Due to the severity of her chest pain, an echocardiogram was performed, which revealed two giant coronary artery aneurysms. The proximal aneurysm involved the left main coronary artery and measured 9 mm. The second aneurysm involved the left anterior descending artery distally and measured 8.7 mm (Figure 1). She had qualitatively normal biventricular systolic function. Radiographic imaging using magnetic resonance angiography and doppler ultrasound revealed no other vascular abnormalities in the chest, abdomen, pelvis, renal and carotid arteries. Due to a prolonged course of 8 days of fevers, the presence of the coronary aneurysms and a concern for atypical Kawasaki disease (KD), the patient was started on aspirin and received two courses of IVIG. In addition, she was started on anticoagulation with warfarin. She was additionally treated with 1 gram of intravenous methylprednisolone due to evidence of persistent inflammation and her fever subsequently resolved.
One week following a ten day hospitalization, the patient developed recurrence of fevers, arthritis and elevation of acute phase reactants. Due to concern for active systemic vasculitis, she was given a subsequent dose of 1 gram of intravenous methylprednisolone, followed by high dose oral corticosteroids (prednisone 60 mg daily). Gallium scan was performed to evaluate for sarcoidosis and revealed no evidence of abnormal Gallium uptake. Despite high dose corticosteroids, the patient continued to have persistent fevers, arthritis, myalgias, and elevated acute phase reactants, and developed a new erythematous, palpable, non-blanching purpura over bilateral lower extremities. Skin biopsy demonstrated leukocytoclastic vasculitis. Two weeks after her rash appeared, she additionally developed persistent hypertension, requiring treatment with amlodipine. This patient met criteria for juvenile PAN based on angiographic abnormalities and myalgias. This diagnosis was further supported by her hypertension and vasculitic rash. She was treated with six months of intravenous cyclophosphamide and high dose corticosteroids for presumed PAN related coronary vasculitis.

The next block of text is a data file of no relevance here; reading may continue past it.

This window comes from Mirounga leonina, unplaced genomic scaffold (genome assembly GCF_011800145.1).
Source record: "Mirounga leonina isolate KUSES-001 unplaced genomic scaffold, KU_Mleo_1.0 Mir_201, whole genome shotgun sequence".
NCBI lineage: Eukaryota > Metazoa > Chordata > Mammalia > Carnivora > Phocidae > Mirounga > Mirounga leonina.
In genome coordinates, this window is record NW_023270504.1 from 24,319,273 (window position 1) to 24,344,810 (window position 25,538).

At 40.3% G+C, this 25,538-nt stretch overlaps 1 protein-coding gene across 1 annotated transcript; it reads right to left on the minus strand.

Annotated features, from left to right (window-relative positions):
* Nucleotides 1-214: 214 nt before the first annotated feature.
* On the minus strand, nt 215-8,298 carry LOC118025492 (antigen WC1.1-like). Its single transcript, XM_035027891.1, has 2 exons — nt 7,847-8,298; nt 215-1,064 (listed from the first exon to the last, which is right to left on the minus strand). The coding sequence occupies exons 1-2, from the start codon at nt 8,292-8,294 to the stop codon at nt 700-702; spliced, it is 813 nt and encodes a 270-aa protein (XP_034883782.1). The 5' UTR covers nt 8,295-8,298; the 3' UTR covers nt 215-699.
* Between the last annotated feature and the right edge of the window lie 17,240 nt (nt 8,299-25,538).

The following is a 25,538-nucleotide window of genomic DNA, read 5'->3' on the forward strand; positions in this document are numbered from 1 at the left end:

During outpatient evaluation, the patient underwent a cardiac catheterization to evaluate distal coronaries and any additional changes that may not have been visualized on echocardiography. On selective coronary angiography, the two aneurysms were confirmed with no additional abnormalities identified (Figure 2). No intervention was made during the catheterization. Additionally, the patient had a single photon emission computed tomography (SPECT) myocardial perfusion scan with a Tc-99 m Sestamibi injection to assess for possible cardiac ischemia which may present during exertion. During the test, she had no chest pain, and there were no electrocardiogram changes suggestive of ischemia. Subsequent echocardiograms, one year following diagnosis, have shown no significant change in the size of the coronary aneurysms nor have new aneurysms been noted. Currently acute phase reactants have normalized and the patient remains with no evidence of active vasculitis. She was started on azathioprine for maintenance therapy and is slowly being tapered off of corticosteroids. She remains on anti-coagulation with warfarin and aspirin.